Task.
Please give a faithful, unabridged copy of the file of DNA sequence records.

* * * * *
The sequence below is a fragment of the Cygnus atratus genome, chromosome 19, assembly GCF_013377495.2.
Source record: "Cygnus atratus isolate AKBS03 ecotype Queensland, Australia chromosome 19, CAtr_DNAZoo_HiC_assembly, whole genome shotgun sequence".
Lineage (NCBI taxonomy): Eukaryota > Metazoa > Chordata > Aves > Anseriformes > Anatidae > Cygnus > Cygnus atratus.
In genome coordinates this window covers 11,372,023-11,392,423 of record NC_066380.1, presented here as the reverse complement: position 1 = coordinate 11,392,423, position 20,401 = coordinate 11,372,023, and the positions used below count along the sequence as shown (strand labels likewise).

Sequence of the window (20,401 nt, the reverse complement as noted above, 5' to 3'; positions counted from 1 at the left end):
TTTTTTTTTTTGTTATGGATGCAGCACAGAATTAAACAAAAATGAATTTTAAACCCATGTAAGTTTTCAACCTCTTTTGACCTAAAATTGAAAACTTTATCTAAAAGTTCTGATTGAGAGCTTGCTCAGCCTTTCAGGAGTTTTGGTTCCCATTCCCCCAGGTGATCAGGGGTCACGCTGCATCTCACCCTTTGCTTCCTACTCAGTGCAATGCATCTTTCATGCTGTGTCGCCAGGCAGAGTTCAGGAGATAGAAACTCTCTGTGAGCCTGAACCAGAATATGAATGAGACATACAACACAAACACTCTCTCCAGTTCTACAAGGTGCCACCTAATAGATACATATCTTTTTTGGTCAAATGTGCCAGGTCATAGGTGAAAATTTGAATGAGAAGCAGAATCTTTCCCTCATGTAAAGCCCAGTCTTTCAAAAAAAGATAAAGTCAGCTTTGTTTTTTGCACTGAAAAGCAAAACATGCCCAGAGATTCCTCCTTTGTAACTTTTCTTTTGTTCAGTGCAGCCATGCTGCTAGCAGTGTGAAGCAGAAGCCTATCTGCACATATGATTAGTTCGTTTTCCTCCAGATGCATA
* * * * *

The sequence below is a fragment of the Cygnus atratus genome, chromosome 19, assembly GCF_013377495.2.
Source record: "Cygnus atratus isolate AKBS03 ecotype Queensland, Australia chromosome 19, CAtr_DNAZoo_HiC_assembly, whole genome shotgun sequence".
Lineage (NCBI taxonomy): Eukaryota > Metazoa > Chordata > Aves > Anseriformes > Anatidae > Cygnus > Cygnus atratus.
In genome coordinates this window covers 11,372,023-11,392,423 of record NC_066380.1, presented here as the reverse complement: position 1 = coordinate 11,392,423, position 20,401 = coordinate 11,372,023, and the positions used below count along the sequence as shown (strand labels likewise).

Sequence of the window (20,401 nt, the reverse complement as noted above, 5' to 3'; positions counted from 1 at the left end):
TTTTTTTTTTTGTTATGGATGCAGCACAGAATTAAACAAAAATGAATTTTAAACCCATGTAAGTTTTCAACCTCTTTTGACCTAAAATTGAAAACTTTATCTAAAAGTTCTGATTGAGAGCTTGCTCAGCCTTTCAGGAGTTTTGGTTCCCATTCCCCCAGGTGATCAGGGGTCACGCTGCATCTCACCCTTTGCTTCCTACTCAGTGCAATGCATCTTTCATGCTGTGTCGCCAGGCAGAGTTCAGGAGATAGAAACTCTCTGTGAGCCTGAACCAGAATATGAATGAGACATACAACACAAACACTCTCTCCAGTTCTACAAGGTGCCACCTAATAGATACATATCTTTTTTGGTCAAATGTGCCAGGTCATAGGTGAAAATTTGAATGAGAAGCAGAATCTTTCCCTCATGTAAAGCCCAGTCTTTCAAAAAAAGATAAAGTCAGCTTTGTTTTTTGCACTGAAAAGCAAAACATGCCCAGAGATTCCTCCTTTGTAACTTTTCTTTTGTTCAGTGCAGCCATGCTGCTAGCAGTGTGAAGCAGAAGCCTATCTGCACATATGATTAGTTCGTTTTCCTCCAGATGCATA